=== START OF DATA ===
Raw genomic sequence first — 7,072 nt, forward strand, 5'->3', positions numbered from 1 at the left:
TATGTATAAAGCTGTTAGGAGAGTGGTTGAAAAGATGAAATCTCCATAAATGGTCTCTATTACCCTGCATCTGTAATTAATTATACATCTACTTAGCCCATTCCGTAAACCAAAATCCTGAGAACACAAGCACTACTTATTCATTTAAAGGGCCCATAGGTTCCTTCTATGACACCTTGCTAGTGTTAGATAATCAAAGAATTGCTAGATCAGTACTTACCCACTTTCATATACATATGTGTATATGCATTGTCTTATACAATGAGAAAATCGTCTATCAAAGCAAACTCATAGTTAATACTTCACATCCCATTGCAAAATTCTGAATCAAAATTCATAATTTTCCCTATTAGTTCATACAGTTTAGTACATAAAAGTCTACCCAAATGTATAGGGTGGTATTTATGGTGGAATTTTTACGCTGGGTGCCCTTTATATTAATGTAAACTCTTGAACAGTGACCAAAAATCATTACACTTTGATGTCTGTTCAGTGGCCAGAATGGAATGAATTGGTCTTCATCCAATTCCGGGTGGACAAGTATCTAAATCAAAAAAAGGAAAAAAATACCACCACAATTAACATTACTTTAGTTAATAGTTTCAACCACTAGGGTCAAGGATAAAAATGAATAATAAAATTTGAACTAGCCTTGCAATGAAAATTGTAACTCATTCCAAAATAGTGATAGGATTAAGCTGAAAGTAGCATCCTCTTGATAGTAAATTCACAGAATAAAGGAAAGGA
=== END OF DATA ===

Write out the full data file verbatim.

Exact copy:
Raw genomic sequence first — 7,072 nt, forward strand, 5'->3', positions numbered from 1 at the left:
TATGTATAAAGCTGTTAGGAGAGTGGTTGAAAAGATGAAATCTCCATAAATGGTCTCTATTACCCTGCATCTGTAATTAATTATACATCTACTTAGCCCATTCCGTAAACCAAAATCCTGAGAACACAAGCACTACTTATTCATTTAAAGGGCCCATAGGTTCCTTCTATGACACCTTGCTAGTGTTAGATAATCAAAGAATTGCTAGATCAGTACTTACCCACTTTCATATACATATGTGTATATGCATTGTCTTATACAATGAGAAAATCGTCTATCAAAGCAAACTCATAGTTAATACTTCACATCCCATTGCAAAATTCTGAATCAAAATTCATAATTTTCCCTATTAGTTCATACAGTTTAGTACATAAAAGTCTACCCAAATGTATAGGGTGGTATTTATGGTGGAATTTTTACGCTGGGTGCCCTTTATATTAATGTAAACTCTTGAACAGTGACCAAAAATCATTACACTTTGATGTCTGTTCAGTGGCCAGAATGGAATGAATTGGTCTTCATCCAATTCCGGGTGGACAAGTATCTAAATCAAAAAAAGGAAAAAAATACCACCACAATTAACATTACTTTAGTTAATAGTTTCAACCACTAGGGTCAAGGATAAAAATGAATAATAAAATTTGAACTAGCCTTGCAATGAAAATTGTAACTCATTCCAAAATAGTGATAGGATTAAGCTGAAAGTAGCATCCTCTTGATAGTAAATTCACAGAATAAAGGAAAGGA